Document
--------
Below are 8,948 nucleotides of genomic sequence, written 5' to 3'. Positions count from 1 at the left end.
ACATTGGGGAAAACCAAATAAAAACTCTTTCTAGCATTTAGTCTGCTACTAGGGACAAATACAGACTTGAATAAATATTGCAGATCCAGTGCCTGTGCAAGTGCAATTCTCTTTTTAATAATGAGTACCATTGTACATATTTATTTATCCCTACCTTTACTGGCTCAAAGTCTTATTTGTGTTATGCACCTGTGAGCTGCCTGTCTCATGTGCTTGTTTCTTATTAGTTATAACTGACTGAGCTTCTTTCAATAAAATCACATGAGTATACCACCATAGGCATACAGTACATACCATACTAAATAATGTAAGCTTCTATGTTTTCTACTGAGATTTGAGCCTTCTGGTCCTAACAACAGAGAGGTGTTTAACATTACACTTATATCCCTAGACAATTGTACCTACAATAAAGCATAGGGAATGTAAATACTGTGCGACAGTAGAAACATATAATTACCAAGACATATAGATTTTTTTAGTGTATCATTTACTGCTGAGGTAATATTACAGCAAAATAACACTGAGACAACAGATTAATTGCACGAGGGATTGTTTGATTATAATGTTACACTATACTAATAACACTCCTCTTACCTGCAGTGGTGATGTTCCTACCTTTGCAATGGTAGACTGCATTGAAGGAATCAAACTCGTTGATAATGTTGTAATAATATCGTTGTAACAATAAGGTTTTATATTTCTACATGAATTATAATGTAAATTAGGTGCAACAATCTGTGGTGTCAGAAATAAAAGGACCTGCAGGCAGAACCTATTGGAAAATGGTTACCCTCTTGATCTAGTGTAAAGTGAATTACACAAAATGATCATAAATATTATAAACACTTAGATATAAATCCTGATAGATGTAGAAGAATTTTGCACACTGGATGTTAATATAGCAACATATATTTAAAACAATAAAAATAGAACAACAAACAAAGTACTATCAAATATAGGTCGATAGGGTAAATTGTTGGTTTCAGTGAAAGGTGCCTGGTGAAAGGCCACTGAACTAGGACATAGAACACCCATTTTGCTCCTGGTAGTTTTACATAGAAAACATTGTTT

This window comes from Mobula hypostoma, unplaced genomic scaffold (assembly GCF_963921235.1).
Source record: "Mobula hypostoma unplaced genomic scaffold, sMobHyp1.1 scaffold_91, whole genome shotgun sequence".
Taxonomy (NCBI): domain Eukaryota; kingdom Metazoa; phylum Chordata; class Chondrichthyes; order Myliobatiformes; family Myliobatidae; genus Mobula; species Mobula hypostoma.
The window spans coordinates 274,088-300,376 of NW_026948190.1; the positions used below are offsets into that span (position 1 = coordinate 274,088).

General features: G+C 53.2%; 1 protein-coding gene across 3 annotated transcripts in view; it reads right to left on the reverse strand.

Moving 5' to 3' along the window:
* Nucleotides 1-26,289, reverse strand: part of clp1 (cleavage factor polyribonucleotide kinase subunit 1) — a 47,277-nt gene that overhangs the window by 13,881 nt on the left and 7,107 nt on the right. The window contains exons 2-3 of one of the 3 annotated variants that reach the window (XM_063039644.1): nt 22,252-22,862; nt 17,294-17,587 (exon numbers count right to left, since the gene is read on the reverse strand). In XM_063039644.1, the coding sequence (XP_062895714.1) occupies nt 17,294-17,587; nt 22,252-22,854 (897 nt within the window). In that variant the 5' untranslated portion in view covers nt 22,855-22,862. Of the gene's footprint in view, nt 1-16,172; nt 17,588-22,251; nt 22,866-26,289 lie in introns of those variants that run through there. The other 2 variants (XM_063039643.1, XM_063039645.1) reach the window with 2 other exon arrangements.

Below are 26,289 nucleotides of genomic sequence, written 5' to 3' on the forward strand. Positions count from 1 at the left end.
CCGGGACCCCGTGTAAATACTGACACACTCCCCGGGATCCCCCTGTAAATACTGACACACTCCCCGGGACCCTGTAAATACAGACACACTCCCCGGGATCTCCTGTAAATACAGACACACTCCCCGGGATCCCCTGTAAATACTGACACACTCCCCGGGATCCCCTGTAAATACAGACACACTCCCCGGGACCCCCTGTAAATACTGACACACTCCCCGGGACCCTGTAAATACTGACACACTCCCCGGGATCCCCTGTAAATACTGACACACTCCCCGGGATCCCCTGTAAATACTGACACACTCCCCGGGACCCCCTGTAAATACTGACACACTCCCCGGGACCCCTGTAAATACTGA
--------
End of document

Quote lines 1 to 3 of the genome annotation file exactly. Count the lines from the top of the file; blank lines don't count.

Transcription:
Below are 8,948 nucleotides of genomic sequence, written 5' to 3'. Positions count from 1 at the left end.
ACATTGGGGAAAACCAAATAAAAACTCTTTCTAGCATTTAGTCTGCTACTAGGGACAAATACAGACTTGAATAAATATTGCAGATCCAGTGCCTGTGCAAGTGCAATTCTCTTTTTAATAATGAGTACCATTGTACATATTTATTTATCCCTACCTTTACTGGCTCAAAGTCTTATTTGTGTTATGCACCTGTGAGCTGCCTGTCTCATGTGCTTGTTTCTTATTAGTTATAACTGACTGAGCTTCTTTCAATAAAATCACATGAGTATACCACCATAGGCATACAGTACATACCATACTAAATAATGTAAGCTTCTATGTTTTCTACTGAGATTTGAGCCTTCTGGTCCTAACAACAGAGAGGTGTTTAACATTACACTTATATCCCTAGACAATTGTACCTACAATAAAGCATAGGGAATGTAAATACTGTGCGACAGTAGAAACATATAATTACCAAGACATATAGATTTTTTTAGTGTATCATTTACTGCTGAGGTAATATTACAGCAAAATAACACTGAGACAACAGATTAATTGCACGAGGGATTGTTTGATTATAATGTTACACTATACTAATAACACTCCTCTTACCTGCAGTGGTGATGTTCCTACCTTTGCAATGGTAGACTGCATTGAAGGAATCAAACTCGTTGATAATGTTGTAATAATATCGTTGTAACAATAAGGTTTTATATTTCTACATGAATTATAATGTAAATTAGGTGCAACAATCTGTGGTGTCAGAAATAAAAGGACCTGCAGGCAGAACCTATTGGAAAATGGTTACCCTCTTGATCTAGTGTAAAGTGAATTACACAAAATGATCATAAATATTATAAACACTTAGATATAAATCCTGATAGATGTAGAAGAATTTTGCACACTGGATGTTAATATAGCAACATATATTTAAAACAATAAAAATAGAACAACAAACAAAGTACTATCAAATATAGGTCGATAGGGTAAATTGTTGGTTTCAGTGAAAGGTGCCTGGTGAAAGGCCACTGAACTAGGACATAGAACACCCATTTTGCTCCTGGTAGTTTTACATAGAAAACATTGTTT

This window comes from Mobula hypostoma, unplaced genomic scaffold (assembly GCF_963921235.1).